obstacles which diminish the hope that has
been so long entertained of the mainten
ance of peace. This state of things has
caused a material decline in our funds.
Paris, April 1.
Letters received in Paris from Constan
tinople, dated the end of February, an
nounce that on the 25lh of the same month
the Porte held a Grand Council, at which
were present ibe commandants ot the Jail
nissaries, and theChiets of the Corpora
tion of the Metropolis. On the following
day some tumults were raised which ivere
only appeased by the rigorous orders of
the Government. It is affirmed, that af
ter the suppression of these commotions,
the Reis Effendi delivered to *he Ambas
sadors ot the Allied Courts a note, which
is not so satisfactory as fnd been hoped,
and which does not justi y all the hopes
which had been excited by preceding com
munications.

1 Philadelphia, May 7,
PIRATES
By the brig Joseph Eastburn,capt. Earl,
arrived at this port last evening, in 13 days
from St. Bartholowews, we learn, that on
the !9th April last, the decree by the court
of St. Bartholomews, was passed on five
men and a boy, that had wantonly attack
ed an American schr. called the “Ameri
can,” for the purpose ot robbing and mur
dering the captain, crew, and a passenger,
and had succeeded in getting alongside,
and shooting one of the crew, when by
some fortunate means, their boat sheared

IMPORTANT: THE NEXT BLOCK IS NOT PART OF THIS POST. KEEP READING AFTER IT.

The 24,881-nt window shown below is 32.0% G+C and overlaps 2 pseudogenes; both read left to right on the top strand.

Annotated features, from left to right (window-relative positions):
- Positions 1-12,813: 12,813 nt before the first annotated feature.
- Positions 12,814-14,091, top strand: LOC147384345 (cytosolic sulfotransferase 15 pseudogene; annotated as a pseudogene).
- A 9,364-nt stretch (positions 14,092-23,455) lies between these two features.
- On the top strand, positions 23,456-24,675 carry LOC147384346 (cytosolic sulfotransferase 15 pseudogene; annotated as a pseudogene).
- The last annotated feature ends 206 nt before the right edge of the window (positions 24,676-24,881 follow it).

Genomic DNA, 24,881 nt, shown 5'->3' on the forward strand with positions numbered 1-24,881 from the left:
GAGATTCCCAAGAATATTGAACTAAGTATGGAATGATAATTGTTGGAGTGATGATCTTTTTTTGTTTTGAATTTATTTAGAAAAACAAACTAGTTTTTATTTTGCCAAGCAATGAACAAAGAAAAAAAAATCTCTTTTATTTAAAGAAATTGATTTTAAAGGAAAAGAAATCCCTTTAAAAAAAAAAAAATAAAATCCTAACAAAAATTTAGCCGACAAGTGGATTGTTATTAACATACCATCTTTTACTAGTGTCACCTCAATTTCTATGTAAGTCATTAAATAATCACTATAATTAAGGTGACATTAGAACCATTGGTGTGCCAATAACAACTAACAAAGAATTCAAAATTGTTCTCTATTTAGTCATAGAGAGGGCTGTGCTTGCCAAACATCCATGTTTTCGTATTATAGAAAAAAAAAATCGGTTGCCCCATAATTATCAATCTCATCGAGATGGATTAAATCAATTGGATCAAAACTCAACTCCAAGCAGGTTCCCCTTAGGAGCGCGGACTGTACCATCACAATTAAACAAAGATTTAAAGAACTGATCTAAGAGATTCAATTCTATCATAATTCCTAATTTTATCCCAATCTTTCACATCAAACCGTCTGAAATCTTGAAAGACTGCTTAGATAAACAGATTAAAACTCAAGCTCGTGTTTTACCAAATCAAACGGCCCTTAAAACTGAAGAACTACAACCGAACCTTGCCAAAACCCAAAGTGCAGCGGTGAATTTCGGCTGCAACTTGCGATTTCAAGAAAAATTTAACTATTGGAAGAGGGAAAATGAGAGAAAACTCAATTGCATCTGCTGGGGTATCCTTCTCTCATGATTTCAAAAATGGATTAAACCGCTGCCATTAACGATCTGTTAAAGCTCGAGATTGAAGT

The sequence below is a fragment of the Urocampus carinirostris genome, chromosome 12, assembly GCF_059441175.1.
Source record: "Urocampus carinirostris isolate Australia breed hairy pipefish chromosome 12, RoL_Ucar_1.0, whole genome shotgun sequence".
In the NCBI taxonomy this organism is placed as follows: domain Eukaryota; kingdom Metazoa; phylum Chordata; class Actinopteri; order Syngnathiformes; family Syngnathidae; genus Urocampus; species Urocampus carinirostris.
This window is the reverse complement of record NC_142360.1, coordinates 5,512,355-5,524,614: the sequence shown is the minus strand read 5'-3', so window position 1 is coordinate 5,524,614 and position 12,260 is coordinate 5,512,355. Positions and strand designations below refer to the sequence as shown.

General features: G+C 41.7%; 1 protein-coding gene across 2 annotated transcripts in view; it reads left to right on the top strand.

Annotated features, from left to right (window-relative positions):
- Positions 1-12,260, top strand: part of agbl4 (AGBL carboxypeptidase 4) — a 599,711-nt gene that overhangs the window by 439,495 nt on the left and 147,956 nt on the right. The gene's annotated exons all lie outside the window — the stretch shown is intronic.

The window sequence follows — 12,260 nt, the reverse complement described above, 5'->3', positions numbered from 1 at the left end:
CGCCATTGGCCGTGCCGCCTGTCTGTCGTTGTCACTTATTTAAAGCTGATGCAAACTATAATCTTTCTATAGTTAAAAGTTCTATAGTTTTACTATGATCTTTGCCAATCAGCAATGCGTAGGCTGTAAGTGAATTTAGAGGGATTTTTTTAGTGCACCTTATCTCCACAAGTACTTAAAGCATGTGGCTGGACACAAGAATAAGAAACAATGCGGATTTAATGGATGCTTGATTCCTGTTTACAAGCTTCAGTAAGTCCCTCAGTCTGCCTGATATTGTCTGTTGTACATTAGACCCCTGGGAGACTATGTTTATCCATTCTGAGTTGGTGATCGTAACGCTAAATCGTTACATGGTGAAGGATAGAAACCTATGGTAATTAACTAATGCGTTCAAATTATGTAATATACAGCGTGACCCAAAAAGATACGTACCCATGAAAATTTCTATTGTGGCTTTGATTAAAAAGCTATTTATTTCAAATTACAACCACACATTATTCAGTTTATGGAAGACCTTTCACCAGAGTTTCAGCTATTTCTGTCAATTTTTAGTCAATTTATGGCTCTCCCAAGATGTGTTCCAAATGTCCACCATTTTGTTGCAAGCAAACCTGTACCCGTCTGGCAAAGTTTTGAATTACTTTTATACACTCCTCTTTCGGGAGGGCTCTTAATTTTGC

off, which caused the escape of those per
sons from a horrid and untimely fate.—It
was well known that the passenger had on
board a few thousand dollars in cash* The
pirates were sentenced, with the excep
tion of the boy, to death; the boy being a
minor, is to receive fifteen pair of rods, and
banishment for life. The indefatigable
zeal of the governor and bis officers, on
this occasion, is worthy of the highest
praise; especially the town Major, Mr. Ha
sum, who went in pursuit of them; but the
superior sailing and management of their
boat, favored their escape from him* it is
to be regretted that the leader of this band
was mortally wounded, as it has deprived
the government from tracing this blacks
of crimes to its extent, be having eiprfec, ,l
in his fast moments, that he could in^r
cate many more it he wished! He recS
bis wound from the musket of one olT
sailors ou board Mr. Marcails" schr fe
“Model.” Mr. M. having intelligent
their being out, went immediately in n„
suit, and apprehended them, An acti
so readily undertaken as this was by to*
M. merits the highest praise. It is, bo*
ever, of such a nature as ought to call il